An independent review by the Placer County District Attorney’s Office has determined that the fatal shooting of a man by local law enforcement officers on Jan. 1 was a justifiable use of force.
The conclusion was reached in the death of Gregory Gifford, 54, who was shot after disregarding commands by officers to drop what appeared to be a rifle as he exited his stopped vehicle in Lincoln.
The District Attorney’s determination was contained in a letter sent last Wednesday to the Rocklin Police Department, the Lincoln Police Department, the Placer County Sheriff’s Department and the California Highway Patrol agencies involved in the incident.
Assistant District Attorney Scott Owens wrote that Gifford had committed two armed robberies one in Sacramento and the other in Rocklin and that at about 1 a.m. on Jan. 1, he led officers on a short vehicle pursuit that began near Twelve Bridges and Colonnade drives in Lincoln and ended at Fairway Valley Lane.
Owens indicated that Gifford, who was described by his family as suffering from depression, appeared to want the officers to shoot him.
Gifford left a suicide note for his family and, after being shot, was found with another note in his pocket in which he apologized for leaving the officers with ‘no choice,’ Owens said.
The fatal shooting involving officers was the first since Placer County law enforcement agencies collaborated to adopt a protocol last September detailing how such incidents would be investigated.
A committee made up of 11 law enforcement agencies developed the protocol, which addresses jurisdictional and notification issues, roles of the investigating agency and of the district attorney and incident scene procedures.
Noah Brommeland, an investigator for the Placer County District Attorney’s Office, said the probes into officer-related shootings ‘are complex and have to be thorough.’
‘It was the goal of the committee to develop a protocol that assured the public that such incidents are investigated fully and independently,’ Brommeland said.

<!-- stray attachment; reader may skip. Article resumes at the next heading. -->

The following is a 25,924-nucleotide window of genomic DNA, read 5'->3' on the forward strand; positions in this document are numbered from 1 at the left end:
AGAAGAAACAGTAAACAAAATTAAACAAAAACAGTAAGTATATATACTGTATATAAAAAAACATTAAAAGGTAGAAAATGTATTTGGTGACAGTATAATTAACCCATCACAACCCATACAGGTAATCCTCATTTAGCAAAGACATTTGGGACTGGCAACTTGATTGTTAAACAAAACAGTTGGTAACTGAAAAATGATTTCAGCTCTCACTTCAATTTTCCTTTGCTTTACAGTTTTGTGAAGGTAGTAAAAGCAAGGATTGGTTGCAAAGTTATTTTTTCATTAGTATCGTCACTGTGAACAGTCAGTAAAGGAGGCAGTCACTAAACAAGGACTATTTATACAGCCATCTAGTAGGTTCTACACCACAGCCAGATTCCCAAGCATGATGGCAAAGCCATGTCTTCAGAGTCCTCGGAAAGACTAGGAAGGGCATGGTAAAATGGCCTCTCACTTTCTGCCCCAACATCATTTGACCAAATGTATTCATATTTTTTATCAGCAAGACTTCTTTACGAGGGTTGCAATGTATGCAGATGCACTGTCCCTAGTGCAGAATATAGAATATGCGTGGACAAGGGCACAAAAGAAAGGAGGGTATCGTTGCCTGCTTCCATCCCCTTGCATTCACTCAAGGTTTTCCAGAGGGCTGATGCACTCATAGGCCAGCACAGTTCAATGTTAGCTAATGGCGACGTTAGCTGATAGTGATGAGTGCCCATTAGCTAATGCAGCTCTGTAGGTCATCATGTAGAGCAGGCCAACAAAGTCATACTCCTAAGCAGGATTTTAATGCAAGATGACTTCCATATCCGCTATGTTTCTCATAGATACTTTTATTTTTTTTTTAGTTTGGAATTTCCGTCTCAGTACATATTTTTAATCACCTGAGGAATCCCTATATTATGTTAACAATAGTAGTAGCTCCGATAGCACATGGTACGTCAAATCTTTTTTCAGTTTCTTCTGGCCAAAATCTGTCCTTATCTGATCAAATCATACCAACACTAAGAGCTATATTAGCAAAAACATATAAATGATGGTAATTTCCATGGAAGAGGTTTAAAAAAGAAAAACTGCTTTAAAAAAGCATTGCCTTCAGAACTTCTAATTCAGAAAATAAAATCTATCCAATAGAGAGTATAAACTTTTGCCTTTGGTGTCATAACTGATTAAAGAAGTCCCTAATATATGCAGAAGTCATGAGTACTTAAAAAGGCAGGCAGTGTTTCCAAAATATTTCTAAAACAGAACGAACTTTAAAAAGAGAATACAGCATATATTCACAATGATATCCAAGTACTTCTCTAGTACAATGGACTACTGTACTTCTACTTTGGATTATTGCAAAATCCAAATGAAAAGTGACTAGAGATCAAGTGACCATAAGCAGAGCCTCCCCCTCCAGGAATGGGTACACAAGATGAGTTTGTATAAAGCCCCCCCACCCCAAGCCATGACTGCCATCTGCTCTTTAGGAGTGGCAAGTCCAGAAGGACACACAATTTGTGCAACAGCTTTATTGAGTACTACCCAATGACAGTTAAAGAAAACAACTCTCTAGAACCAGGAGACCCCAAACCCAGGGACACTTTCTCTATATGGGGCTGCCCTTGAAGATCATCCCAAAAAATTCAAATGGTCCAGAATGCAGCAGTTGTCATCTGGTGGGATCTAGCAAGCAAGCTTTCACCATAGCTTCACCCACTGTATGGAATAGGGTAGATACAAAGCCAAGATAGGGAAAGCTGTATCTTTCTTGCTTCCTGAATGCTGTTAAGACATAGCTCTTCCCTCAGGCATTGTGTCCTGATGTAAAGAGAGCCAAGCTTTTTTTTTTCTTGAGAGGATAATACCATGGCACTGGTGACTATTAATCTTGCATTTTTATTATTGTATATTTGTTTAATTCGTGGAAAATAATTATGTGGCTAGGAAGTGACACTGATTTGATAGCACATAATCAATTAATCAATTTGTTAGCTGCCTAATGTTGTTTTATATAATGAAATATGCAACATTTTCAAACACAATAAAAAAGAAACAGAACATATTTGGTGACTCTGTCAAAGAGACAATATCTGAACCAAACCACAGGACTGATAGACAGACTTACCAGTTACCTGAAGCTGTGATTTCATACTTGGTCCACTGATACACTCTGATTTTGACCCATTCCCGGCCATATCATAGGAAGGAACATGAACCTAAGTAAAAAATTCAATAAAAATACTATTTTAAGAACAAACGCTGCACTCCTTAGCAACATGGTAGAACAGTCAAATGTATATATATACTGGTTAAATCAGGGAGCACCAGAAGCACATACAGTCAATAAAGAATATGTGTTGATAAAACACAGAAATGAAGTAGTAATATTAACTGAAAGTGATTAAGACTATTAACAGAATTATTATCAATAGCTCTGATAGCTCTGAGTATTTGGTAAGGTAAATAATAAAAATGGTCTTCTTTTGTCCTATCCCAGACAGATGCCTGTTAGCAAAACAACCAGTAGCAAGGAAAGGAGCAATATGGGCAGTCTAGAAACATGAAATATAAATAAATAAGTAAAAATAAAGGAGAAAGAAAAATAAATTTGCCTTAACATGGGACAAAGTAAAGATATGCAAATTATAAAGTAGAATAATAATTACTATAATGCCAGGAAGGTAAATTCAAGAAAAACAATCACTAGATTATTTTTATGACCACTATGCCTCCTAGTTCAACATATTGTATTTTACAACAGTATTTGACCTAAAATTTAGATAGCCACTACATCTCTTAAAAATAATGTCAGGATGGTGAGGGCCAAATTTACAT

Owens said the collaborative efforts of the law enforcement agencies, both in the development and implementation of the protocol, deserved commendation.
‘This protocol will serve as a useful tool when officers become involved in the stressful realities of these types of investigations,’ he said.
Owens said the events involving the Jan. 1 shooting unfolded in the following manner:
Gifford left a suicide note for his family prior to engaging in the reported robberies and that during the vehicle pursuit, Gifford used a cell phone to call his wife and daughter, telling them he wanted to kill himself and that if the police interfered, it was going to be ‘bad.’
Shortly after, Gifford notified his wife and daughter that he was loading the gun and he ignored their pleas to stop. This information was conveyed to the law enforcement officers at the scene.
When stopped by the officers, Gifford ignored commands to ‘lower your hands,’ ‘put em down’ and ‘put it down.’ Instead, he came out of the car and began turning toward the officers while holding what appeared to be a rifle in his hands. When he began raising it toward them, the officers fired on him.
It was later discovered that Gifford had been holding a pellet rifle.
After the shooting on Fairway Valley Lane, officers found the note in Gifford’s pocket.
‘In that note, Gifford apologized for the horrible thing he was doing, and he had written that the officers had no choice,” Owens wrote in his letter to the law enforcement agencies.
Gifford’s wife told investigators that her husband was injured on duty as a firefighter with the Sacramento County Fire District, now a part of the Sacramento Metropolitan Fire District, and that the injuries forced him into retirement.
According to the wife, Gifford ‘had been suffering from depression for a substantial period of time,’ Owens wrote.
Owens indicated that the law enforcement officers who fired on Gifford had been placed in a difficult position.
‘The states of mind of the responding officers to this event demonstrate that the officers took reasonable and necessary action,’ Owens said.
They believed that their lives, and the lives of the public, were in imminent danger of death or great bodily injury.’
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